A challenge that is faced in the development of many games, is how to animate shooting, and other actions that can happen at the same time as general movement. In Awesomenauts, the player can shoot while walking, standing still, jumping, falling and sliding. How to make animations for this?
The first idea might be to simply make an animation for each combination. This means animating both walking+shooting, walking+sliding, walking+jumping, etc. This is a lot of work, especially since in the console version of Awesomenauts, characters need to be able to shoot in 5 different directions. That is just a lot of animations.
And that is not even the worst of it. The real issue is that this doesn't actually work. The player can shoot at any moment in time. This means that shooting can start at any point during another animation, not just at the start of an animation. So if the player is already halfway through his current walking animation, then the walking+shooting animation will not connect. Either the shooting has to be delayed until the walking animation has finished, or the feet will shuffle every time the player shoots (which in most games is very often). Both are unacceptable, as shuffling is ugly, and delaying destroys the responsiveness of the controls.
The common solution to this problem, is to split the upper and lower body and animate them separately. However, as I explained in last week's blogpost, our character designs were not very fit for that. And since Awesomenauts is a 2D game, we also don't have any bones to do animation blending on parts of the body, as is commonly done in 3D games.
So we had to be more creative. We came up with a combination of a couple of techniques. Our solution is somewhat hacky and weird, but I am pretty happy with the result, and the amount of time it took to make was quite acceptable.
Our solution on console consists of two parts. The most visible part is the shoot effect. Whenever the player shoots, an effect is played at the position of his gun. This effect usually contains a light flash and particles, as is very common when shooting in any game. The trick here is that we exaggerate these shoot effects to compensate for that the character's body itself is not playing an animation when shooting.
From there our artists took this even further: some shoot effects contain body parts that are drawn on top of the character. This essentially means that the gun of a character might be visible double during the shooting, but since it goes so fast, the double is not really noticeable (unless you read this blogpost and start looking for it). The recoil animations this makes possible look much more natural and powerful.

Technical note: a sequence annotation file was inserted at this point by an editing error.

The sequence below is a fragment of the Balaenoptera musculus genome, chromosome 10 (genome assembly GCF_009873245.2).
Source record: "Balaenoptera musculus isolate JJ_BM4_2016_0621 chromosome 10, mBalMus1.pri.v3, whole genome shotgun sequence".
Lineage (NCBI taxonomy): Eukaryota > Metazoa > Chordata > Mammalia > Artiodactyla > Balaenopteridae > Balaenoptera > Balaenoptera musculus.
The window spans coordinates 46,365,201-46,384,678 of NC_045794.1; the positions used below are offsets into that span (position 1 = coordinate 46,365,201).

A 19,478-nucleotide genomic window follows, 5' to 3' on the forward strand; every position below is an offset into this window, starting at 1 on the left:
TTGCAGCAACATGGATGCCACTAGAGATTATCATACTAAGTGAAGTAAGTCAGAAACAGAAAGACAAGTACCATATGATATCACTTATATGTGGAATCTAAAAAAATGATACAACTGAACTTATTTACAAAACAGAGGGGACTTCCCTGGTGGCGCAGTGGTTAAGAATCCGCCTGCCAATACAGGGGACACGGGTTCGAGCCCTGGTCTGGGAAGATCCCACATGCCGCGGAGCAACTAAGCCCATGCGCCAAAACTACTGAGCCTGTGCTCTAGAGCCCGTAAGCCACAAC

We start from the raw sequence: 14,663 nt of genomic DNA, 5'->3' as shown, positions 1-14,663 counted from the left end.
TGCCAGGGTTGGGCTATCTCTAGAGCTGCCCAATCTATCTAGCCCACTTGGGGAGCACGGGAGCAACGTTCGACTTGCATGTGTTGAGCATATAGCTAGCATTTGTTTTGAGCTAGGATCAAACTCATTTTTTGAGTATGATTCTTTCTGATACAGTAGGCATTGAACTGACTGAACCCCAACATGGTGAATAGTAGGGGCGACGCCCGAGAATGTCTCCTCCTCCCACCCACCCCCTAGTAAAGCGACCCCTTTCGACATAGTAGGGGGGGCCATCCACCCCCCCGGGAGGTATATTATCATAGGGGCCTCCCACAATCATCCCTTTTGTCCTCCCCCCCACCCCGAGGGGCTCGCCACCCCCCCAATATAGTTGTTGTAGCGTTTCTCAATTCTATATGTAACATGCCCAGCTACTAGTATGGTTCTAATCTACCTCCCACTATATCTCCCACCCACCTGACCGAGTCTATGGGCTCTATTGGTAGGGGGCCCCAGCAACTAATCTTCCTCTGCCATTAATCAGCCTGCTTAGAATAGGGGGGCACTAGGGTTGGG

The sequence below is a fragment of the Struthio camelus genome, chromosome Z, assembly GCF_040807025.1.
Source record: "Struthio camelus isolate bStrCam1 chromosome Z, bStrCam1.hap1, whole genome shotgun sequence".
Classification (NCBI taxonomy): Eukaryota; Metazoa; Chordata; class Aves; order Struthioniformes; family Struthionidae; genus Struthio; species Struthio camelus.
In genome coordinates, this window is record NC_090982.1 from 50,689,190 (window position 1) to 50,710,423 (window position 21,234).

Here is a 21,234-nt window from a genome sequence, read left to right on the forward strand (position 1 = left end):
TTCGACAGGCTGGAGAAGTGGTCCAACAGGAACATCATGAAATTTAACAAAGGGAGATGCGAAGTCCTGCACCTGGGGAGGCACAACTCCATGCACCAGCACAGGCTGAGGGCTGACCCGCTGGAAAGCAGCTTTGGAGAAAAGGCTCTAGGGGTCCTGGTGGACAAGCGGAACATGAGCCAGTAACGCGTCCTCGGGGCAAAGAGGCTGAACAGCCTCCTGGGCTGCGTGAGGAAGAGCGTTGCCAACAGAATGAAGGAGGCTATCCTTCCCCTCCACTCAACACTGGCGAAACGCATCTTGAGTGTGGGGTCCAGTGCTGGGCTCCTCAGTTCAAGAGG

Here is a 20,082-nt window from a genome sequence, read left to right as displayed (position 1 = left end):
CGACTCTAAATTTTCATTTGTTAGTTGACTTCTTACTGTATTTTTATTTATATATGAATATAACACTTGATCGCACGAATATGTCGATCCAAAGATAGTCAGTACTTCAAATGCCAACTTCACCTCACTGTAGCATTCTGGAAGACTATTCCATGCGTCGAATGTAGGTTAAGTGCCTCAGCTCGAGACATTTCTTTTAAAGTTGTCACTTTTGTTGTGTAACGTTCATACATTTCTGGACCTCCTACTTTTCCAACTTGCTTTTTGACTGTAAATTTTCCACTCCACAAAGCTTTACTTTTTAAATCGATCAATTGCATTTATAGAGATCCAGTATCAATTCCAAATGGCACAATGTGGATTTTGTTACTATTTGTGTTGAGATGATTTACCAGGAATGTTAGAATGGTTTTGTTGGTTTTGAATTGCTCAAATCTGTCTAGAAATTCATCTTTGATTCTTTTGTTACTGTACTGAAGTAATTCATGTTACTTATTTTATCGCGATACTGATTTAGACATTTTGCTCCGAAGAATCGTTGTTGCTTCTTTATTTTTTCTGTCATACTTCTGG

The other part of our solution in the console version of Awesomenauts is that we skew the entire character based on his shooting direction. Skewing is a rather crude effect to apply to an entire character, and looks horrible in slow-motion, but when seen at the speed of the actual game, it actually looks like a recoil effect and looks pretty good. Depending on the shooting direction, we also sometimes squash the character instead of skewing him.
This video shows how the combination of a shoot effect and a skew works out in the console version of Awesomenauts, both at normal speed and in slow motion.
This technique works fine for the short burst that each shot is, but doesn't work for some of the longer skill animations. Here we got lucky: most of those don't allow the player to walk while performing them, and many don't have specific aiming either. Clunk's Bite skill is a nice example of this, and was thus pretty straightforward to animate.
The most difficult one here is Lonestar's grenade throw. He can charge this while moving around, and throwing requires an animation in the arm. Luckily, our artists came up with a really simple solution to this: they animated him with his feet of the ground, as if jumping to throw that grenade. This works fine both when Lonestar is in the air, and when he is on the ground. Similarly, Yuri's skills are animated with his jetpack turned on, also resulting in his feet being off the ground. Note that when looking really closely, solutions like this might not look perfect. However, when actually playing, they look totally fine, so I think this was a pretty smart solution from our art team.
A couple of examples of how some of the longer animations simply use a jumping pose to solve the problem of mixing the animation with free movement.
While reading this, you might have noticed that I am constantly talking very specifically about the console version of Awesomenauts. This is because on PC, we separated the arms from the body (as I explained in last week's blogpost), and that suddenly makes it a lot easier to do some proper animation while shooting. So on PC, characters have proper recoil in their arms while shooting. Most characters also still have their skewing animations, and the combination of gun recoil, shoot effects and skewing looks great, in my opinion.
Some examples of shooting animations in the PC version of Awesomenauts, where arms are separate objects and can thus have proper recoil animations.
For the moment this is the last blogpost in this short series on animation in Awesomenauts. I would like to get back to this topic later, to talk about our tool chain and the way in which our artists create animations, but for the coming weeks I have some much more exciting topics to pester you with. I have some cool footage coming up of a cancelled Ronimo project (in my opinion a lot cooler than the previously discussed Monstertruck VS Zombies). And, even more exciting: next week I will announce the new hobby-project I am working on! My new hobby project is the weirdest thing I have worked on so far, so be sure to check out it's reveal next week! ^_^